Ignoramus would fit nicely at the top of your list

Oxford:

An ignorant or stupid person.

I'm a complete ignoramus when it comes to Artinian rings of Krull dimension zero.

In the context of learning, admitting total ignorance is not a bad thing, it's an indicator of where to start study.

  • +1 – This was the word that immediately came to my mind when I saw the question title. (Other words might be better, certainly, but this was the first I personally thought of.) – Alexis King Jul 31 '15 at 3:45

You could use an abecedarian:

: one learning the rudiments of something (as the alphabet)
Merriam-Webster


Since there is some curiosity about the origins of the word: The word is indeed a play on ABCD, but the word is quite old:

abecedary (n.)
"primer, alphabet table," mid-15c., from Medieval Latin abecedarium "an ABC book," neuter of adjective abecedarius, used as a noun, from the first four letters of the Latin alphabet. Abecedarian (adj.) is attested from 1660s.
Etymonline


Just noted, that the etymology definition offers a good alternative as well: primer. While this is not a good term for the person, it is a good term for the category of the course.

  • 1
    I love this, but I don't think it would ever be used in the context of what the OP is looking for. Then again, we don't know the context. – Jake Regier Jul 29 '15 at 21:30
  • 1
    Cool but as @JakeRegier said I don't think anyone would get this :) – PW Kad Jul 29 '15 at 23:27
  • What? Is this something Sarah Palin uttered: "Hiya folks. I may be an abcedarian but I can run this country." – michael_timofeev Jul 30 '15 at 0:34

Going by the title of your question, I suggest absolute beginner - I've seen it used in various educational contexts (such as the title of this book, tutorials etc).

Based on the phrase "green field" that appears in the question, I'd suggest "blank slate", which is defined by Merriam-Webster as "someone or something that is still in an original state and that has not yet been changed by people, experiences, etc.".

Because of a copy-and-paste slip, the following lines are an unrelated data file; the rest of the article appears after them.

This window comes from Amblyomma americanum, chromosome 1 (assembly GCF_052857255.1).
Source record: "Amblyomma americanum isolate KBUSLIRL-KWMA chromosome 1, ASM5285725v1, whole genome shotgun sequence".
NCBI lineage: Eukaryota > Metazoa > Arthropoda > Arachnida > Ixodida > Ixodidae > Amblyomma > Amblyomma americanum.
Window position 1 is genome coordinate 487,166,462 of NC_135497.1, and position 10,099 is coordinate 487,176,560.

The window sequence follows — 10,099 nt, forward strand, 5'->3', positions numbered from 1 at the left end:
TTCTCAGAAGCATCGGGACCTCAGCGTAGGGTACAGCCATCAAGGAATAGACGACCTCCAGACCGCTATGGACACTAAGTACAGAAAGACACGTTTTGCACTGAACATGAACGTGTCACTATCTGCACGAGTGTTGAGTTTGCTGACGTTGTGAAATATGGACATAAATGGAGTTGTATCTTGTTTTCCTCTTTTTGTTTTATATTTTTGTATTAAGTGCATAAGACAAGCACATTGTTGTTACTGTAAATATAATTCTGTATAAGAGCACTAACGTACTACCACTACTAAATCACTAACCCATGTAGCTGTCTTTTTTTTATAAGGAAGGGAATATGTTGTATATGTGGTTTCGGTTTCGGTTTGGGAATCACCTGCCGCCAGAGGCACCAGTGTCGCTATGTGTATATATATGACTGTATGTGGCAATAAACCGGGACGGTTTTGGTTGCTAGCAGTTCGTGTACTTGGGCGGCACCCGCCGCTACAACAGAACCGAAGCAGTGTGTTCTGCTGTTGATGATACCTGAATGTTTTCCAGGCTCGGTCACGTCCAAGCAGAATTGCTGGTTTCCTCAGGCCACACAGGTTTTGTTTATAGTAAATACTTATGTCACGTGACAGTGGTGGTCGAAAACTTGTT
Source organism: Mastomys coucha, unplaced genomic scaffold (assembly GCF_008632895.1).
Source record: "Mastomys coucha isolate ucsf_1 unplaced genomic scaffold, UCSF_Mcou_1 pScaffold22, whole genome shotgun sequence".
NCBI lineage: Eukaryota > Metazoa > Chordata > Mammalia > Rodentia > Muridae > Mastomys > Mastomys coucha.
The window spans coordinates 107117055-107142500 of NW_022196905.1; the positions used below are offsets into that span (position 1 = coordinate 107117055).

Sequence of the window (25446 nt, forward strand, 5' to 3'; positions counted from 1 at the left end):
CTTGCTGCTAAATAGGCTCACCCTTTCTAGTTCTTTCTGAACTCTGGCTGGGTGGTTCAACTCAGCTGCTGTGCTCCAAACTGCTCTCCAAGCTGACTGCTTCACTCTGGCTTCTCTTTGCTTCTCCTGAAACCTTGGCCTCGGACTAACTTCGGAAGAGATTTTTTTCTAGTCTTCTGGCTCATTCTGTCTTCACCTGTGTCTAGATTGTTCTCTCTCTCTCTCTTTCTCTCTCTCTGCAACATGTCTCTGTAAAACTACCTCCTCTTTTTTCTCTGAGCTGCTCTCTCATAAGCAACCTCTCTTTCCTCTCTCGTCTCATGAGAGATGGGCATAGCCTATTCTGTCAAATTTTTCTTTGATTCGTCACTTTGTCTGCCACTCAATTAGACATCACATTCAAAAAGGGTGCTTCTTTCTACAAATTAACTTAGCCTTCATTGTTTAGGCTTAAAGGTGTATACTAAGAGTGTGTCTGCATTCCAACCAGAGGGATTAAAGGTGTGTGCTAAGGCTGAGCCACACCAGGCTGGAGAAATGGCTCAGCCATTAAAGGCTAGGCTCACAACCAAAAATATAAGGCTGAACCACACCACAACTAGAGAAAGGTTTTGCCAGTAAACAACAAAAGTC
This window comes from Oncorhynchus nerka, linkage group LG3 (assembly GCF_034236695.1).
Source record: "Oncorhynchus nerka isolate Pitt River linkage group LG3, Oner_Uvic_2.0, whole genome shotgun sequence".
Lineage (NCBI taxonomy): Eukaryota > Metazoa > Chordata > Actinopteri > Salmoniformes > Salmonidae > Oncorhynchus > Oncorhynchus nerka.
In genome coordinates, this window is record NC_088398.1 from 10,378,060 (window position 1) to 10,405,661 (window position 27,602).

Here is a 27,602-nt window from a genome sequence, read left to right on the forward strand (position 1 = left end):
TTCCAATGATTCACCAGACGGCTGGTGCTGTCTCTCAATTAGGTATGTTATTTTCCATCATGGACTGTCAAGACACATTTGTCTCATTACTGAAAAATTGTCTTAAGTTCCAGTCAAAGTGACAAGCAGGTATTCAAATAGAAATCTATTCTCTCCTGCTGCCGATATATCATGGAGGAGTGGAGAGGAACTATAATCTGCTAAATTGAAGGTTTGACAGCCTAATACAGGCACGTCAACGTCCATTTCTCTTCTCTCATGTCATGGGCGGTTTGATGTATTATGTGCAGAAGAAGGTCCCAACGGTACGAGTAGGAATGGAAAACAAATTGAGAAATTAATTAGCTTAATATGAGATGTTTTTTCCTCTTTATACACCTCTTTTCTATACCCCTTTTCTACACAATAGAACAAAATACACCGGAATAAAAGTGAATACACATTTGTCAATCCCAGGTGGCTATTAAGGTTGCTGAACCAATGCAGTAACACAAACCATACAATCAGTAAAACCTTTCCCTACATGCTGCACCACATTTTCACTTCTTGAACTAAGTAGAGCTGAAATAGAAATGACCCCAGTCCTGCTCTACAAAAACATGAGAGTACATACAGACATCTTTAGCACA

I would suggest neophyte.

neophyte |ˈnēəˌfīt|
noun
a person who is new to a subject, skill, or belief: four-day cooking classes are offered to neophytes and experts.
• a new convert to a religion.
• a novice in a religious order, or a newly ordained priest.

  • 4
    This answer was offered an hour ago by @sawbones. Generally a repeat answer is not a good idea unless it offers substantially more information, and even then, it is considered better practice to suggest the addition to the original answerer. – bib Jul 29 '15 at 19:23
  • Oh, sorry, I read his answer as being "newcomer" only, I didn't see his second suggestion. – miniluigi008 Jul 29 '15 at 19:25

The phrase rank beginner is sometimes used to describe someone who has no experience whatsoever (to distinguish from someone who has a little experience but is still at the "beginner" level).

  • {what goes here?} Intro
  • Beginner
  • Intermediate
  • Expert

Or you might want to change some of the other level names. For example:

  • Beginner
  • Intermediate
  • Advanced
  • Expert

There is a also a possible level above Expert: Challenge

While I like neophyte, I also offer "nescient" as an option as it describes a complete lack of knowledge or total ignorance. Sort of where I put someone who has developed an interest in a subject, but not yet acquired any real knowledge and having to work they way up to "beginner".

the term Beginner is defined by CED as: a person just starting to learn a skill or take part in an activity.

  1. a person or thing that begins.
  2. a person who has begun a course of instruction or is learning the fundamentals:
    swimming for beginners.
  3. a person who is inexperienced; novice.
    Dictionary.com

If you place any of the so far suggested synonyms before beginner you probably risk confusing the learner.

In horse riding a beginner can be any one of three levels: 1. Total Beginner; 2. Advanced Beginner; and 3. Confident Beginner. Followed by Novice, Intermediate, Advanced, and Professional. See: Different Levels of Riding Ability

The OP could adopt the expression Total Beginner, a level which clearly suggests someone who has no experience or previous knowledge of the subject.

  • Total Beginner
  • Advanced Beginner
  • Intermediate
  • Expert

I would say that a person who does not have any knowledge of a topic is...

unfamiliar

: not frequently seen, heard, or experienced

...with the topic.

While not explicitly a noun, I think the word expresses a distinct distance (in my opinion) from the subject than the next given rank of "Beginner" which (again in my opinion) expresses already at least some partial understanding and closeness to the subject.

Use the word "novice." Neophyte is popular here but it is used for people new to a belief or religious order. Based on your context no one would say they are intermediate with a religion. But they would say that for a skill, in the same way they would say "I'm a novice."

A common word used by the younger generation is noob.

  • to the AC downvoter: care to comment why this is wrong? (en.wikipedia.org/wiki/Newbie, see the variants) – WoJ Jul 30 '15 at 12:32
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    I'm not the downvoter, but I do see that the word was already suggested. – dennisdeems Jul 30 '15 at 13:15
  • True, I missed in when going through the list. Fair enough then (a comment would have been useful, though) – WoJ Jul 30 '15 at 13:17